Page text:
9. Summary Judgments against the Nations (Jeremiah 25:1-38)
Beginning with a summary of Jeremiah's message (25:1-14), an announcement of divine judgment against various nations is introduced (25:15-38). This section may originally have introduced the specific oracles against the nations in Jeremiah 46-51.

10. Jeremiah in Controversy (Jeremiah 26:1-29:32)
A series of sermons and letters raises issues of true and false prophecy and brings Jeremiah into sharp contention with people, king, and prophet.

11. The Book of Consolation (Jeremiah 30:1-33:26)

Jeremiah preaches a series of hopeful oracles, promising the restoration of Israel, but only on the far side of judgment.

12. Announcements of Judgment to Zedekiah and Israel and a Commendation of the Rechabites (Jeremiah 34:1-35:19)

Examples of faithfulness and unfaithfulness are offered as illustrations of the situation in Jerusalem prior to the fall of Jerusalem.

13. The Scrolls of Jeremiah (Jeremiah 36:1-32)
God calls for Jeremiah's preaching to be written down, and the initial responses to that document, especially by the king, are described.

14. The "Baruch Narrative" (Jeremiah 37:1-45:5)
This long prose narrative, probably written by Jeremiah's secretary Baruch, chronicles the ministry of Jeremiah in the last days before the destruction of Jerusalem and during its immediate aftermath.

15. The Oracles against the Nations (Jeremiah 46:1-51:64)

Jeremiah announces a word from God regarding the following nations in Israel's geographical context: Egypt, Philistia, Moab, Ammon, Edom, Damascus, Kedar and Hazor, Elam, and Babylon.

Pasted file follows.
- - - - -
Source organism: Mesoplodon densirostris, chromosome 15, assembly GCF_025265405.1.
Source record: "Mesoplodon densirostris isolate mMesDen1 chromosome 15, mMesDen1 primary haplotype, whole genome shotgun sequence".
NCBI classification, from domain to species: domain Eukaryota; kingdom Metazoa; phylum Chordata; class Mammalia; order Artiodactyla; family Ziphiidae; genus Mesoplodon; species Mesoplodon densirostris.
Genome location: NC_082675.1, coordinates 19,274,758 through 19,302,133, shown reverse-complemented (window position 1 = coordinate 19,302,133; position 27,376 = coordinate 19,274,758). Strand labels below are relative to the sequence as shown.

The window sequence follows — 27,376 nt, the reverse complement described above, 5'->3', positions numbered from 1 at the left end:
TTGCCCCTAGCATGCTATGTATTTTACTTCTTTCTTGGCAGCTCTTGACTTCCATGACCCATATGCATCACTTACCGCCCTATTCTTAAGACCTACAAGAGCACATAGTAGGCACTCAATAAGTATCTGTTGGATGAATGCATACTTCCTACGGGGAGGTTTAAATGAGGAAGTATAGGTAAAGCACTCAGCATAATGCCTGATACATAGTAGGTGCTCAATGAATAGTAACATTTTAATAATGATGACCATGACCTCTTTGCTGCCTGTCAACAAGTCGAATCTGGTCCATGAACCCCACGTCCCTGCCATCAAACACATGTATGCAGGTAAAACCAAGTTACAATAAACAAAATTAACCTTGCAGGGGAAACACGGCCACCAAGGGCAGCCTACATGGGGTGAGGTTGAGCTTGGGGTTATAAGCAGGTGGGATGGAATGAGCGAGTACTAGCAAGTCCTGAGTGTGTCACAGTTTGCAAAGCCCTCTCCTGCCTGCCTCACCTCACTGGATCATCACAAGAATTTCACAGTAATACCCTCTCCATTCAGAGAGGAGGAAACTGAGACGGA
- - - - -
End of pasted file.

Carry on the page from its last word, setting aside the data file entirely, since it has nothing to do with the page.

16. The Fall of Jerusalem and Its Aftermath (Jeremiah 52:1-34)

This historical appendix provides information regarding the fall of Jerusalem, concluding with a brief, positive account regarding the situation of Israel in exile.

AUTHOR: Terence E. Fretheim, Elva B. Lovell Professor of Old Testament

The book has its beginnings in the preaching of Jeremiah to the people of Israel during the period from 627 B.C.E. to shortly after the fall of Jerusalem in 587 B.C.E. This preaching is especially associated with the unfaithfulness of the people, which manifested itself in idolatry, social injustice, and other forms of disloyalty to their God. In view of this unfaithfulness, Israel was threatened by foreign enemies, particularly the Babylonians, who are understood as God's agents of judgment on the people and are finally responsible for the destruction of Jerusalem and the exiling of many Israelites to Babylonia. The book is unusual in that it not only transmits Jeremiah's preaching, but also describes many of the twists and turns of the life of the prophet during the course of his ministry.